Since I covered the story of the huge fire at the Europa Industrial Estate in the early 1980’s, I have had some fascinating feedback from readers. Local Historian Ken Chamberlain sent me the aerial photograph that you can see above – click on it for a larger view. It shows the devastation left once the fire burned itself out. I am guessing that the photo may well have been commissioned on behalf of the loss adjusters working for the insurance company that insured the warehouses. The site is so large that an aerial photo would be the only way to really assess the extent of the damage. Nowadays it could be done far more quickly and cheaply by an aerial drone, but back in the day it would have had to be done by a light plane. Maggot Sandwich reader and retired firefighter Alan Magin was one of the team who tackled the blaze. He recalls:- "My recollection was that we made up the attendance from Greenwich, as we had the 100' turntable ladders. It was impossible trying to put it out, as the corrugated metal roof covered the combustible materials. I remember a plastics factory was also involved, melting its produce into the drains, so they needed replacing in the rebuild. What was handy though was the floating pontoon at the Erith Deep Water site. It was a case of relay pumping, from an appliance on the pontoon, as in effect we always had water! A senior officers decision no doubt, a good one if you ask me. Rather than use fresh water from the hydrants. I think the damping down operation lasted a week. It was interesting to hear you say the fire started in a paper warehouse with perhaps reeled paper? for newsprint maybe? If these reels got anywhere near damp they started to expand/unwind creating heat, hence the spontaneous combustion. I attended a slightly larger fire at one of Mr Murdoch's warehouses in Grove St, Deptford, that one was started deliberately. I think he might have upset a few people! Incidentally, I was shot up again on our 100' turntable ladder, (I must have been a glutton for punishment) only to be told by the operator to come down immediately. After my descent (walking down) the operator in his excitement had forgotten to put out the manual jacks to stabilise the appliance!!! I still think what might have happened if he had tried to manoeuvre the ladder? I might not have been here writing to you!"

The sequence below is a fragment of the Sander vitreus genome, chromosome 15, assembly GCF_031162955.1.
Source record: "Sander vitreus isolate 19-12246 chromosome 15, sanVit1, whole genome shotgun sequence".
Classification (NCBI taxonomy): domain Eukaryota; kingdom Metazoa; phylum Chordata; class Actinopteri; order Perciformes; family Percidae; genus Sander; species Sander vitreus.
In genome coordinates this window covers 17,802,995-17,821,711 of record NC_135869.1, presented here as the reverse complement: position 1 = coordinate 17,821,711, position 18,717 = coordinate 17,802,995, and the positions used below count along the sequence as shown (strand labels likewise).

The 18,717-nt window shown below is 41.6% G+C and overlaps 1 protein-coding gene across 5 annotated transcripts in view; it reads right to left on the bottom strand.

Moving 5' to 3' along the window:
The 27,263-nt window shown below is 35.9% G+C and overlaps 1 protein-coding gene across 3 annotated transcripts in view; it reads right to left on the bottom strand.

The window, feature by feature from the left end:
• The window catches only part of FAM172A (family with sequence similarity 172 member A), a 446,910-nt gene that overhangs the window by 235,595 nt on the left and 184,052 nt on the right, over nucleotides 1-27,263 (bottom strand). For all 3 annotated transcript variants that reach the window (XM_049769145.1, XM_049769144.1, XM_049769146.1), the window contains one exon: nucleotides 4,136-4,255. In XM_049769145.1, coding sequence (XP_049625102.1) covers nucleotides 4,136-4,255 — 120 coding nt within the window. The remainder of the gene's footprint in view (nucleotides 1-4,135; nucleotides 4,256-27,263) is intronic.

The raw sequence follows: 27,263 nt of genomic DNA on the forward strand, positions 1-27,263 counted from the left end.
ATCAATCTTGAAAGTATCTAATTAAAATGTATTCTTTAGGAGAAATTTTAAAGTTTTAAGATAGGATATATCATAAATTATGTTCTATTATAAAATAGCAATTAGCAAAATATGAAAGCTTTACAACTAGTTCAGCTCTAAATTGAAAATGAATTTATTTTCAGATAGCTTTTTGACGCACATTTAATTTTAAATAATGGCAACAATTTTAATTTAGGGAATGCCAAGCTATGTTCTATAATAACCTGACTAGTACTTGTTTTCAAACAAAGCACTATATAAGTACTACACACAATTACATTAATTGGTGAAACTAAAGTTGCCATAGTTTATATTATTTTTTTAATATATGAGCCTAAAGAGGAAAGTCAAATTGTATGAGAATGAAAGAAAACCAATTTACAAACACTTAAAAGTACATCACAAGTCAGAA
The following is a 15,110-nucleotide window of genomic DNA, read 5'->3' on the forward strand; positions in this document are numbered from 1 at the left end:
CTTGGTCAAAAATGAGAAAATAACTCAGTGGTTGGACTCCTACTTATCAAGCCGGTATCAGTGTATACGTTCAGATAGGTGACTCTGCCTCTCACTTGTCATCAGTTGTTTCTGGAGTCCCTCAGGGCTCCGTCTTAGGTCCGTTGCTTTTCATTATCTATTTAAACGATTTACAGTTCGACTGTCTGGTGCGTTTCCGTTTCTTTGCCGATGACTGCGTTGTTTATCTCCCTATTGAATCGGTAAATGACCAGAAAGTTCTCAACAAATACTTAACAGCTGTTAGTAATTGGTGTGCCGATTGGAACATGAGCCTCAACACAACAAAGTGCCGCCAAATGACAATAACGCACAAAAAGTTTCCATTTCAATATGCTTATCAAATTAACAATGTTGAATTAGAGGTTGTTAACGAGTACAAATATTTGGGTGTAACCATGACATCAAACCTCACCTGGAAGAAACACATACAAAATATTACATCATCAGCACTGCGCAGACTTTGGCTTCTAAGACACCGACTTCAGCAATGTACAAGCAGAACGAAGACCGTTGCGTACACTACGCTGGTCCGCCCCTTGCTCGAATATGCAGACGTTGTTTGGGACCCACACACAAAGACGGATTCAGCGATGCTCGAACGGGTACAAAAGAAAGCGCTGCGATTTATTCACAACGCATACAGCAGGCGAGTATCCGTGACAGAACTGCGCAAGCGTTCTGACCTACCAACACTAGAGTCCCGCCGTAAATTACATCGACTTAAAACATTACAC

It is that time of year again; the Friends of Riverside Gardens Erith (FORGE) are working in partnership with the environmental charity Thames 21 and volunteer groups including the Army Cadets to carry out their annual river cleanup on Sunday the 8th May. Volunteers are invited to join the work - protective clothing will be provided, and you get a free lunch. I will be going along to provide encouragement and to take some photos for future publication. Do come along to help clear the shopping trollies and other detritus out of the river.